* The Ripon Society: Kessler is president of the Ripon Society, which claims to be a moderate Republican think tank, but at least two of the associations that belong to the group say their motivation for joining is to gain access to lawmakers. All seven of its 2004 board members were lobbyists. Nine lawmakers reported receiving $32,000 in free travel in January 2005 from the group to attend a Florida conference that the society claimed to be a forum for policy discussions, but its executive director later bragged that it produced "enthralling" interactions between its lobbyist members and its lawmaker guests.

    * Lobbyist-Dominated Boards: Of the 19 board members who guided the two Ripon groups in 2003 and 2004, 17 were lobbyists. At least 10 of the board members lobby for major Kessler clients, such as the Altria Group Inc., Amgen Inc., the Grocery Manufacturers of America and Pfizer Inc.

    * Profitable Relationships: Kessler has profited handsomely from his relationships with the Ripon groups' board members. The companies Kessler has lobbied for paid him at least $3.3 million for lobbying services between 1998 and 2004.

    * Client-Paid Travel: Lawmakers have reported receiving 96 free trips valued at more than $273,000 from 2000 to mid-2005 from 11 of Kessler's lobbying clients. For instance, Burlington Northern Santa Fe Corp. has given lawmakers nearly $63,000 in free travel from 2000 to mid-2005 and has paid Kessler nearly $1.2 million for lobbying services from 1998 to 2004. Baxter Healthcare, which has paid Kessler $310,000 to represent it from 1998 to 2004, paid $3,000 to fly Rep. Dave Camp (R-Mich.) and his family to Chicago in August 2004.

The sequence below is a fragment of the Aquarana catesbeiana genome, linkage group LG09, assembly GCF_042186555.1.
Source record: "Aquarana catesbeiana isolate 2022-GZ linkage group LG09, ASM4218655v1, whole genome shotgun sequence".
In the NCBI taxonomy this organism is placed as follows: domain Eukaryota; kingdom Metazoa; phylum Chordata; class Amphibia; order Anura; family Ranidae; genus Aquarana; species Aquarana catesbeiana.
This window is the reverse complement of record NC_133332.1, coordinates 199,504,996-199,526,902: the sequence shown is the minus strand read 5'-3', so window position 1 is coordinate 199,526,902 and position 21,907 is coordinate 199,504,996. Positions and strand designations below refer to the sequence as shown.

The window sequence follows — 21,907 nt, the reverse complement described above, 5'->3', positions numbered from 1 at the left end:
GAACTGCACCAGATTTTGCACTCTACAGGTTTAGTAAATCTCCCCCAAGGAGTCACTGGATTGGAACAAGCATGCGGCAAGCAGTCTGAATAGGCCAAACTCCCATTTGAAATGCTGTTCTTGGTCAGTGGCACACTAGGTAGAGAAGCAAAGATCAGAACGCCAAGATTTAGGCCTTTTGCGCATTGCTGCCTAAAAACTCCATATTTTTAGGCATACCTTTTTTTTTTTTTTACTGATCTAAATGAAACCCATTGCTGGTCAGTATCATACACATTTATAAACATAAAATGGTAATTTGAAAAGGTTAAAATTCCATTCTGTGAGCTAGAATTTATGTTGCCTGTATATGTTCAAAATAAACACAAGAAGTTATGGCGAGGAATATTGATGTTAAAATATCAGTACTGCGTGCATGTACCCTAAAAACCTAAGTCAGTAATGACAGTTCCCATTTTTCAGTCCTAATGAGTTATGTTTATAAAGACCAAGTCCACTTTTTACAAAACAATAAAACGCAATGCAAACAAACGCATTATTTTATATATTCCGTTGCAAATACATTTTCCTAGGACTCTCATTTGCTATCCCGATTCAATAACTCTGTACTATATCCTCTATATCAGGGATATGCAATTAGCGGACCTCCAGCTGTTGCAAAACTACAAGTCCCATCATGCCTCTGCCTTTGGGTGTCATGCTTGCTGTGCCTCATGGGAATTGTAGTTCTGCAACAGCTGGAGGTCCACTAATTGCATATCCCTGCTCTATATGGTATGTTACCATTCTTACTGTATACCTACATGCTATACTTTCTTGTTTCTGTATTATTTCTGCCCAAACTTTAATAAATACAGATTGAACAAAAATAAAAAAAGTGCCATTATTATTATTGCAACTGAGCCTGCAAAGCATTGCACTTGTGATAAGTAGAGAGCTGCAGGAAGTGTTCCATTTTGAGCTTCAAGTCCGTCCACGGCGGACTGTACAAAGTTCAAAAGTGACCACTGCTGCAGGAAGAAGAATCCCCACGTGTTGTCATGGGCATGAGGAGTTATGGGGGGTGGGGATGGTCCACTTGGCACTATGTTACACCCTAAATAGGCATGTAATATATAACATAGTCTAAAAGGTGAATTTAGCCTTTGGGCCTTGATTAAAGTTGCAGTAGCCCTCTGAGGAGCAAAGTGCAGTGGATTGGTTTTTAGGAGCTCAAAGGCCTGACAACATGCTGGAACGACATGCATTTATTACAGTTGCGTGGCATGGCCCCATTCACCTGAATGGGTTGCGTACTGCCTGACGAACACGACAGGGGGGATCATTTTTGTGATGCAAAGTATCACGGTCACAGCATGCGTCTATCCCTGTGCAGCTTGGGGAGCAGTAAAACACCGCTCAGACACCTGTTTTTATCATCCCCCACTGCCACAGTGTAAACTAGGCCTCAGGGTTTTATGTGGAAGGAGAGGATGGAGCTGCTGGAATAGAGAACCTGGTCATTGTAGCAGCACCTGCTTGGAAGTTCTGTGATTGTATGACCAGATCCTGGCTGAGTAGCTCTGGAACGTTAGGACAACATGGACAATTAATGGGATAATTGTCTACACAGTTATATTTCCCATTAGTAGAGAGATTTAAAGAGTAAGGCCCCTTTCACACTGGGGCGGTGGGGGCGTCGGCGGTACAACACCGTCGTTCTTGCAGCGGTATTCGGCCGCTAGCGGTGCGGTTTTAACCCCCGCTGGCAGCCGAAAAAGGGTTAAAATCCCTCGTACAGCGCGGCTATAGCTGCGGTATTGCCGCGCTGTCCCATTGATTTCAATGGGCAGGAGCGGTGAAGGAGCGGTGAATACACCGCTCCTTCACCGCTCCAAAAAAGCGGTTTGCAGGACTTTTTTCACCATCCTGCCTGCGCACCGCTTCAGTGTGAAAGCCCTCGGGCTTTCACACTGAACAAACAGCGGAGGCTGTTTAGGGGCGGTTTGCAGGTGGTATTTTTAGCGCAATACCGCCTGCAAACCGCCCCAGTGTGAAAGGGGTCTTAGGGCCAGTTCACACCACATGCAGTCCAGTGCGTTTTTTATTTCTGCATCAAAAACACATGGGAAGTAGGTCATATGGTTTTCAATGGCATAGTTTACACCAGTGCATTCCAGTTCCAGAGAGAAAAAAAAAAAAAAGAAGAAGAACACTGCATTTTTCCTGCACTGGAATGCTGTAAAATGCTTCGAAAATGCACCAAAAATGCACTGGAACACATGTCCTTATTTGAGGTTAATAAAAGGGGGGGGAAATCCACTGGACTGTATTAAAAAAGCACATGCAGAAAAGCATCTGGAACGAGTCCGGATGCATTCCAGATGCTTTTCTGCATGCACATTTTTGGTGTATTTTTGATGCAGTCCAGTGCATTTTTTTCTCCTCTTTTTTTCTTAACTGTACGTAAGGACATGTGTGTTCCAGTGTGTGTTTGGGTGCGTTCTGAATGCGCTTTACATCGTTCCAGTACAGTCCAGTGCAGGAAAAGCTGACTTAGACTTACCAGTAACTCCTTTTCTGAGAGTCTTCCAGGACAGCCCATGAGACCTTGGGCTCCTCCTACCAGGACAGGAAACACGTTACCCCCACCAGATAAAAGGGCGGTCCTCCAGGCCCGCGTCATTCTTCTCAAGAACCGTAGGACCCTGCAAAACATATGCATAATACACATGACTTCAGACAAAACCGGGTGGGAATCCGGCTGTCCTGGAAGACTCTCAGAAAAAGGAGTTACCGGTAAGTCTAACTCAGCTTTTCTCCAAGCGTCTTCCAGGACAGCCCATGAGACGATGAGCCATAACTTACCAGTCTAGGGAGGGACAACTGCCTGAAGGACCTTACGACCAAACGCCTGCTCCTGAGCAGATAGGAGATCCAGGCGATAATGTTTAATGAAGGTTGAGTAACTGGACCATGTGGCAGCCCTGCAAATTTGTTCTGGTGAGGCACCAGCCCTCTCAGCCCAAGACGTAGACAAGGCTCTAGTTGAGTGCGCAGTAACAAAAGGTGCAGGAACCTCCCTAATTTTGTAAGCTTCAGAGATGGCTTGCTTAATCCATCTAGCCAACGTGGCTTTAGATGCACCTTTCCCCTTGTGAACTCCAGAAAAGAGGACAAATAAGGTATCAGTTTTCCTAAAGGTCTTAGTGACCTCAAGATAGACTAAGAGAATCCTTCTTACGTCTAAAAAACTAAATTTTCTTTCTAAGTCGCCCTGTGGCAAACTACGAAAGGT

* Campaign Contributions: The 41 lawmakers who have attended the Ripon groups' trips have also benefited from the generosity of the groups' board members and the companies for which they lobby. The 19 board members have contributed at least $236,000 to the Ripon travelers' political campaigns and political action committees PACs from 1997 to mid-2005. Eleven corporate PACs controlled by the board members' employers have contributed more than $2 million to the 41 lawmakers during the same period.